2 weeks, 1 day ago on Rate & Discuss Kill the Moon
@doctorpoo123 Yeah, in the hype it made it sound like it was a sequel to something, but it turns out all they were referring to is that he's been to the Moon before. Several times, in fact -- "The Moonbase" springs instantly to mind, but more recently he went to the Moon in "Smith and Jones". (And apparently forgot about that when offering to make Courtney the first woman on the Moon in 2049.)
@Strontium Of course not. ;-) It was a scene clearly built to fit in after anything. Moffatt was making a joke with that comment about guff about clockwork droids.
1 month, 4 weeks ago on Moffat on THAT Deep Breath Cameo
The ambiguity of the robot's demise is indeed a master-stroke, and rather unsettling because of it. I found myself unsure which outcome I would prefer -- after all, the Doctor seemed to be manipulating it into killing itself, so if it did leap, would that really reflect better on the Doctor? And we know that in the past he has killed. And I'm not just talking about using the Moment (even if that decision later got reversed). The Doctor has killed. There's a scene in "Resurrection of the Daleks", for instance, where the Fifth Doctor actually empties a handgun's clip into a Kaled mutant that's been squirming along the floor, out of its casing and vulnerable. Self defense? Sure. And so's this. Usually he tricks his enemies into killing themselves, but is that really any different? And I felt myself really examining that question during the scene in the "escape capsule", and not coming to a satisfactory answer.
The Doctor is a complicated person, obviously. And I feel we're gonna see more and more of that over the next season.
1 month, 4 weeks ago on 12 Great Moments From Deep Breath
@pyroclasticflow @Clara Laurinda That would be very interesting! I don't think that's where they'll go with that, but it would be a really interesting path to take.
I think she's someone new. But if she's someone old, I like the idea of Romana gone crazy. I doubt that's who she is, but it's a fun thought to play around with.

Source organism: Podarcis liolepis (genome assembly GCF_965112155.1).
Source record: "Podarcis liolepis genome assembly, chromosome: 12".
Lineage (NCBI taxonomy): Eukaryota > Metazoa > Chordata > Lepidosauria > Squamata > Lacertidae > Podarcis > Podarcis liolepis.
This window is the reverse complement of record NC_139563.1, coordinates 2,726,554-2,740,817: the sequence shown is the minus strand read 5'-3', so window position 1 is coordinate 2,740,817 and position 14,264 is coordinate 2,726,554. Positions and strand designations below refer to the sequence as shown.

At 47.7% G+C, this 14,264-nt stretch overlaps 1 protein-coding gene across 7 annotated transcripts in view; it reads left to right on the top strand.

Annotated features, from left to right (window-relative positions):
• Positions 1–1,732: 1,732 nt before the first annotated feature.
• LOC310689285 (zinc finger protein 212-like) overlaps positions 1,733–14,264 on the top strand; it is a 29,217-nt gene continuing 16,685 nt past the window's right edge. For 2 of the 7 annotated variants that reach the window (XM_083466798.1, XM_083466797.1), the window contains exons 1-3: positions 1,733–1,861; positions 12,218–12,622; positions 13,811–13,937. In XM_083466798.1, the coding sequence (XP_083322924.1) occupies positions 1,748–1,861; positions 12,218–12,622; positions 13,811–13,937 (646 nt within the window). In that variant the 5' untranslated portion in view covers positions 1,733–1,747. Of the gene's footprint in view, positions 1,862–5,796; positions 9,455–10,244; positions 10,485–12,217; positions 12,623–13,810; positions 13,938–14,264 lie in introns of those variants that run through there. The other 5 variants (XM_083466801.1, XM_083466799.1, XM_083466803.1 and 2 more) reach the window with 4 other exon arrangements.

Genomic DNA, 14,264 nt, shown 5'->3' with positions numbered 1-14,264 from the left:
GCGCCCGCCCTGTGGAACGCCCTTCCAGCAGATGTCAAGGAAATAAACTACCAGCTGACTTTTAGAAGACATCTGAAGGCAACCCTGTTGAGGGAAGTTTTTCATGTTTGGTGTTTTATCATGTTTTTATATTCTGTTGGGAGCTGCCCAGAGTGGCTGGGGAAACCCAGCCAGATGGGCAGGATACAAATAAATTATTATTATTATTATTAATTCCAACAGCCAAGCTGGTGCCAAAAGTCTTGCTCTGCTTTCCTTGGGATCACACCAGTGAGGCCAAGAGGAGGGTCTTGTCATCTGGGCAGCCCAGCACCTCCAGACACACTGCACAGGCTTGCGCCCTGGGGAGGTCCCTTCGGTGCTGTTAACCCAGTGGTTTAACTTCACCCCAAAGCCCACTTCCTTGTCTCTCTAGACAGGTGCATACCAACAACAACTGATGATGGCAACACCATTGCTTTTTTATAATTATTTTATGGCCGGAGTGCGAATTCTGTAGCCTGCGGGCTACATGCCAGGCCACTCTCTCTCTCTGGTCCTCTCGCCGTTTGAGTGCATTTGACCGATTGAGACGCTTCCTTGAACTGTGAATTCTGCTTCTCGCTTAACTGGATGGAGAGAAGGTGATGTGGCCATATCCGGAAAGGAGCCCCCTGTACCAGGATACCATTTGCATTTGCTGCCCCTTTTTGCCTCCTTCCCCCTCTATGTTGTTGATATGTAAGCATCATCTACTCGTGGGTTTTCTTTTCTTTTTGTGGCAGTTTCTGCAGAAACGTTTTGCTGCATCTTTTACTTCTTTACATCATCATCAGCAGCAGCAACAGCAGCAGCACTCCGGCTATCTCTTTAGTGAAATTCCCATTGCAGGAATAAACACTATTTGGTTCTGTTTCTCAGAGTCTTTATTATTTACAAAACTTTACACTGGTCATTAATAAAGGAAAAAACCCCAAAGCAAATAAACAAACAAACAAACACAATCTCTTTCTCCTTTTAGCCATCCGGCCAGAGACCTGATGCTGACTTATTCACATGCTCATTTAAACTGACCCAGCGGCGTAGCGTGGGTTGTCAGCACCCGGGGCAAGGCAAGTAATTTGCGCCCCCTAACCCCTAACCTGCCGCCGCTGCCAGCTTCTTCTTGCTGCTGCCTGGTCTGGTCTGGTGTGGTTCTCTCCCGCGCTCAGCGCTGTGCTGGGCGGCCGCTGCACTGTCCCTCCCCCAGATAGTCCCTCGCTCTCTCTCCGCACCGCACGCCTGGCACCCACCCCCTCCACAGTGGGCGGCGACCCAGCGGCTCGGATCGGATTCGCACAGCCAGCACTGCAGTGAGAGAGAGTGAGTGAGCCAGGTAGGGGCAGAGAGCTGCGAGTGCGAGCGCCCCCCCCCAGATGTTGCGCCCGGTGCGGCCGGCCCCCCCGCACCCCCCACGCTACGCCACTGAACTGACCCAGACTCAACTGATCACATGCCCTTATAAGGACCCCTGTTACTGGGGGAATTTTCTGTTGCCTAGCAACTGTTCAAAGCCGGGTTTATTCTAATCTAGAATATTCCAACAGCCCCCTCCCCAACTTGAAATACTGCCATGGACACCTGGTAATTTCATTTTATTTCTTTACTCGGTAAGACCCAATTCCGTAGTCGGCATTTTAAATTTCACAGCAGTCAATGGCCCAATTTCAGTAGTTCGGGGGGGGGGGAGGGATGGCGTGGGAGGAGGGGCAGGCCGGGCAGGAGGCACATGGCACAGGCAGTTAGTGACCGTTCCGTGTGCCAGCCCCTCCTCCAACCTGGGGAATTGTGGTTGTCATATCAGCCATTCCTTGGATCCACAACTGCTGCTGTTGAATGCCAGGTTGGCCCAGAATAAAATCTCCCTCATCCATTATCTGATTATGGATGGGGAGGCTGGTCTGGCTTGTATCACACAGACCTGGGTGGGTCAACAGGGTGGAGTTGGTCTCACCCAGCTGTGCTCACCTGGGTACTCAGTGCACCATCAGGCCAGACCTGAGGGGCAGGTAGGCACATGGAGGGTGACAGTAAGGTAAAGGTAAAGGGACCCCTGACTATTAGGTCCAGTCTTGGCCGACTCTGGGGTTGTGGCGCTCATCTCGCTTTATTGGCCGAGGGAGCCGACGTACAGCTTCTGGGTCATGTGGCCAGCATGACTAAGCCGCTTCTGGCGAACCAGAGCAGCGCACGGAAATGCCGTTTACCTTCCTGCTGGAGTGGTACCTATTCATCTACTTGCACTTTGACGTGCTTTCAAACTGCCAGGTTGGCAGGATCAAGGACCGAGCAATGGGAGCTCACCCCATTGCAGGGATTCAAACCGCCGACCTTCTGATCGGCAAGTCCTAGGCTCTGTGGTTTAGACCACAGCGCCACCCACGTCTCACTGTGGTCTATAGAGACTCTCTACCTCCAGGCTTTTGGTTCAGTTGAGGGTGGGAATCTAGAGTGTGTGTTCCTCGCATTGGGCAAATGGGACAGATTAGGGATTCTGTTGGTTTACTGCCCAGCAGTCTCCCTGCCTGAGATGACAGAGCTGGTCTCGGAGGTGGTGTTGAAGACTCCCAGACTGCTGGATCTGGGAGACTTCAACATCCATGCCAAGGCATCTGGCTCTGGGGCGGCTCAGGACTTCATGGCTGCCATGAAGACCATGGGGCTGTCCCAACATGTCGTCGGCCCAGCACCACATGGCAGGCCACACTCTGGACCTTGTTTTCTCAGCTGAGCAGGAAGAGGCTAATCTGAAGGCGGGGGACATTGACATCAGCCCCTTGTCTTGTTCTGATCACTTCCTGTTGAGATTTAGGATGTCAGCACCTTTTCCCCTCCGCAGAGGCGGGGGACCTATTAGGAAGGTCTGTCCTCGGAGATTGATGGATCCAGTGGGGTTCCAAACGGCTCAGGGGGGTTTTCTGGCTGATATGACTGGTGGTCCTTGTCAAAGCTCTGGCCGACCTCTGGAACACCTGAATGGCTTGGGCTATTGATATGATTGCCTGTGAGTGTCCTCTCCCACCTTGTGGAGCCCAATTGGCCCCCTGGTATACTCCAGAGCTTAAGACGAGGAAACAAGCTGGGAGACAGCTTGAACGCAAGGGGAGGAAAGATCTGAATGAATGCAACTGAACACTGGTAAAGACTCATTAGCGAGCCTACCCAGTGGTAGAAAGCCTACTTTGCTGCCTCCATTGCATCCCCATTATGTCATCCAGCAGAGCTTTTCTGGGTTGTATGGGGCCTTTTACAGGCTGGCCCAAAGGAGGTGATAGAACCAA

Nethersphere -- well, wouldn't that be the afterlife anyway? The netherworld? How interesting. It seems out of character for Doctor Who to take a position on the traditional concepts of an afterlife, but I could see them going with a facility that has the ability to snatch people out of the moments of their deaths in some way. It's an interesting idea -- and could confer great powers of supervillainy. Given we're going to see her again in an episode featuring a Cyberman invasion, I wonder if the process of cyberization is somehow antithetical to what she does? I don't know. It's going to be fun finding out, though!
1 month, 4 weeks ago on Introducing Missy the “Gatekeeper”: Who is She?
@Scootersfood @007 Bond 50 I believe she's a new character too, though part of me thinks it would be lovely if she turned out to be Romana. ;-) Rani would be nice to see again too, but that seems vanishingly unlikely.
@Antee991166 @ Notsosmartguy the dalek of Jersey @type41tardis @The 14th Doctor The original Sontaran was played by Kevin Lindsay. (Who indeed did not have a British accent, as he was Australian.) I was unable to find a record of his height, but I did find some stills from "The Sontaran Experiment" showing him next to Elizabeth Sladen. It was shot entirely on location, with very uneven ground, but he doesn't appear to be much taller than her. IMDB lists her height as 5' 4". So I'd guess he was about 5' 6". Whether or not you consider that "short" probably depends on perspective. I'm 5' 2", so it's a decent height in my books. ;-)
The Sontarans were recast for their next appearance, in "The Invasion of Time", because Kevin Lindsay had suffered a fatal heart attack not long after "The Sontaran Experiment". To keep costs down with them being a clone species, they had all but one keep their helmets on at all times, thus avoiding any complicated split-screen work. Most of the stills I could find show them with the Doctor (and Tom Baker isn't a fair comparison, as he's pretty tall), but one showed the lead Sontaran with Castellan Kelner, played by Milton Johns. Johns is clearly looking slightly downwards to look General Stor in the eye. I couldn't find heights for either Johns or Derek Deadman, who played Stor. But at any rate, the Sontarans in that episode (the first time we'd seen them in a group) definitely appeared shorter than average for adult males. It's possible all the other actors were just tall, but I don't think so.